The casinolike Paramount Theatre in downtown Oakland is an architectural marvel. Its Art Deco interior, if not beautiful or elegant, is bold and stunning. The opposite was true of the music at the Oakland East Bay Symphony’s concert on Friday night — it was mostly beautiful and elegant, but not bold and stunning. Its Shostakovich sounded too mellow, Golijov’s Dreams and Prayers of Isaac the Blind
was given in its diffused string-orchestra version, and Rimsky-Korsakov’s Sheherazade
was not as mesmerizing as its namesake.
Plenty happened before the concert even began. John Kendall Bailey gave a short, sweet, and informative preconcert talk and sang for the audience the “Avinu Malkeinu,” a Jewish chant developed in the Golijov. Following his lecture, Christine Tchii, a local young pianist, took a formidable shot at a movement from Ginastera’s Piano Sonata No. 1. Half an hour before the concert, MUSE (Musicians of Excellence), an orchestra of elementary school instrumentalists, performed selections varying from Baroque rondeaus, to Gypsy dances, to Offenbach’s Can Can.
It is wonderful to see the Symphony supporting such a variety of musical activities in the hour leading up to its concert.
Lonely Amid the Simple Phrases
Shostakovich’s Ballet Suite No. 1 is a salad bowl of selected numbers from his various forgotten ballets and other compositions. It is rarely heard, because it doesn’t measure up to his symphonies in emotional depth and breadth. The music itself is not first rate, but that doesn’t mean it shouldn’t be performed. With the right attitude, novelties can be found, fun can be had, and great character can be injected into the simple phrases.
Assistant Conductor Bryan Nies came with this attitude, conducting with sprightly precision and energetic pizzazz, as befitting an aspiring young maestro. Concertmaster Dawn Harms joined him, gesticulating and leading the orchestra in accordance with the music’s rather obvious character changes.
But Harms and Nies, with the addition of some percussionists and the wind soloists, seemed rather lonely up there — as the only ones into the music. The rest of the orchestra (the strings, especially) seemed disgruntled at having to play less than top-quality music. To them, it was just the warmup piece before the real meat on the program. With this type of music, the musicians have to give it an extra effort in order to sell it. But that effort was not given, and instead of Shostakovich most of it sounded like B-level Tchaikovsky with added piccolo, xylophone, and some half-baked wrong notes. It sounded like a silly little piece, when it could have been much more.
Colors in Isaac the Blind
Osvaldo Golijov should need no introduction by now. He is one of the coolest, most successful composers alive. The guy even has his own sold-out concert series at Lincoln Center. Golijov is the face of 21st-century American music — unpretentious, accessible, emotional, complicated, and original. His is an eclectic mix of global traditions and clashing cultural forces, all concentrated into powerful music. Originally written for string quartet and clarinet, his Dreams and Prayers of Isaac the Blind
was here presented in a string orchestra rendition that provides advantages and disadvantages over its original conception.
The chief benefit of a large string orchestra is mainly color. The general scheme for this piece is for the strings to set a background texture, over which the clarinet comes in. These textures were unique and beautiful. Sometimes I couldn’t make out what exactly the strings were doing; all I heard was a strange and beautiful sound, and I wished I had a copy of the score to understand how the composer could generate such soundscapes.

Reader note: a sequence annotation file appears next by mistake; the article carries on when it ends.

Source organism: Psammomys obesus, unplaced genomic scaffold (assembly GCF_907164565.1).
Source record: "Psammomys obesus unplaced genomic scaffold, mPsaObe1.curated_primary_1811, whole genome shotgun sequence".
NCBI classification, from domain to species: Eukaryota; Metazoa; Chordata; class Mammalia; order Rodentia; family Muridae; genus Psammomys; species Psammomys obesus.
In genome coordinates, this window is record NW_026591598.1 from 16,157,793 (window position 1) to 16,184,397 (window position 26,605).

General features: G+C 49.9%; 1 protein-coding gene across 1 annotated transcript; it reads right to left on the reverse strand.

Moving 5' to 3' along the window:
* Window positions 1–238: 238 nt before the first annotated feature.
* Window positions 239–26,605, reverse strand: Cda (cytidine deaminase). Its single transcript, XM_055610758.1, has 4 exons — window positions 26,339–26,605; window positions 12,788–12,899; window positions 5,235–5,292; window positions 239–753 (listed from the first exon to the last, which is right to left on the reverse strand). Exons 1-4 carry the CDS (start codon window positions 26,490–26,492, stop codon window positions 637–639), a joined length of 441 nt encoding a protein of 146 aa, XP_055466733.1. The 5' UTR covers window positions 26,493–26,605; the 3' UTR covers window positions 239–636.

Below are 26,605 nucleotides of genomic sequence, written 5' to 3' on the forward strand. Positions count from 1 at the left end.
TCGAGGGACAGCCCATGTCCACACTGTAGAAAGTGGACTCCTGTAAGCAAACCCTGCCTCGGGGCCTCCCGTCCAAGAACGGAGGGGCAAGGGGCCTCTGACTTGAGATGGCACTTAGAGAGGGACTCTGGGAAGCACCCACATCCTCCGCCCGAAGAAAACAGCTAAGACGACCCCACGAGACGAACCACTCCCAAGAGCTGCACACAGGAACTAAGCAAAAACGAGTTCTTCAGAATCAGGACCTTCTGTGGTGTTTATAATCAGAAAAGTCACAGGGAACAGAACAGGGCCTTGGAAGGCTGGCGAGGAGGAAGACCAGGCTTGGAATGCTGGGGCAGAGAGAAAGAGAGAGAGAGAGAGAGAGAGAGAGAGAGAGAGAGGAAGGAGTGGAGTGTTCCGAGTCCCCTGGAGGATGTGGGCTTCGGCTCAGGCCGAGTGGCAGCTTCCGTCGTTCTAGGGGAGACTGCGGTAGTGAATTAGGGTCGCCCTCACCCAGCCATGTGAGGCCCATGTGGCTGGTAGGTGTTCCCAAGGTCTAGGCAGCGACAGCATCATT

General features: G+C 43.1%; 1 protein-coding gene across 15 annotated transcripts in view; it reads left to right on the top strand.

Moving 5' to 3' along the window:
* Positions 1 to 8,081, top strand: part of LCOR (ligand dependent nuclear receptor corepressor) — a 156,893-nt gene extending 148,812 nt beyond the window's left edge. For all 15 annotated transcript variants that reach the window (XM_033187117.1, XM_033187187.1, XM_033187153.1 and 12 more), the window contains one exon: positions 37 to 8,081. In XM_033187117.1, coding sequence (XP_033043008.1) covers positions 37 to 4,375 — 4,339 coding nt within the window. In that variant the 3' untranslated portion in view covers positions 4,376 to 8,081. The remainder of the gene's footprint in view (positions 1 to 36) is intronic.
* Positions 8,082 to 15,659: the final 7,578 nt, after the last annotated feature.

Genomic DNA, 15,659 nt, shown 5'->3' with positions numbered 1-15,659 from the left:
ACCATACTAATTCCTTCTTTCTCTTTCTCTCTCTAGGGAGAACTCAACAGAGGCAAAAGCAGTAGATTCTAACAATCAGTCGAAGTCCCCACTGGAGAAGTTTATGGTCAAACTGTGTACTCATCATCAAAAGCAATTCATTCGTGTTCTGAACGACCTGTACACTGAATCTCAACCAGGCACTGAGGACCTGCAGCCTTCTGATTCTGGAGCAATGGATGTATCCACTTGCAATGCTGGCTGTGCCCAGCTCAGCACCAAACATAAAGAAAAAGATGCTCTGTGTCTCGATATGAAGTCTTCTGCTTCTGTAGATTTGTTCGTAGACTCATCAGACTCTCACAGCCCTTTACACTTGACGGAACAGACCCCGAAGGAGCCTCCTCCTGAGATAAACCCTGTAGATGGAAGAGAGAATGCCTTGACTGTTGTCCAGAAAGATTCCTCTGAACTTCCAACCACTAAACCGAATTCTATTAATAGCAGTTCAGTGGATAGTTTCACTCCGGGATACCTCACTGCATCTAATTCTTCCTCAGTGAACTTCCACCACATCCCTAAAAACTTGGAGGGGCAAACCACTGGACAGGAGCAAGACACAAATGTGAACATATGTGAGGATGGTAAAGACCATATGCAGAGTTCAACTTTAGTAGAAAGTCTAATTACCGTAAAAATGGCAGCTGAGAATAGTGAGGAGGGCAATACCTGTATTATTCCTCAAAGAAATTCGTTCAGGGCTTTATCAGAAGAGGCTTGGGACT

Todd Palmer, wielding an array of five different clarinets, played like a man possessed, filling the cavernous Paramount with cries, laughter, and song. He created a sublime experience that can only be produced live and in person. Maestro Michael Morgan seemed inspired by Palmer’s mastery and responded with extraenthusiastic gesticulation in the penultimate tutti section. He pleaded, beckoned, and eventually forced the strings to give him yet more sound.
But despite the advantages of color in the string orchestra rendition, the original chamber music version wins out. I heard the St. Lawrence String Quartet play this piece with Palmer six years ago, and remember being even more impressed by the music’s immediacy and power. After all, the sound of 25 string players playing mezzo forte does not equal that of four string players playing fortissimo. The mellowed-out, nicely blended, softened string-section sound can never match an individual solo violinist’s voice. Ironically, the orchestral version loses
power over the chamber version, yet what it lacks in strength it gains in color.
Lives Not on the Line
is the story of a woman who saved herself from the wrath of a murderously misogynistic Sultan. She mesmerized him into forgetting his killing spree, with 1,001 nights of continuous storytelling. But had that Sultan been in this performance of Rimsky-Korsakov’s Sheherazade,
many of the musicians might have lost their lives. It was good, just not mesmerizing.
Thrilling ocean swells were heard, and the princess’ melody was, of course, gorgeous. But sometimes Sinbad’s ship was leaky, with the first violins’ sweeping triplets washed off into a soggy blur. In the climax, the Sultan’s ominous theme, blared by the trombones, overpowered the strings, whose bows were moving furiously in all directions, like an explosion at a toothpick factory. But concertmaster Harms redeemed the strings with her final solo, which culminated in an ultrahigh suspended E that pierced through the entire orchestra like a diamond-headed needle.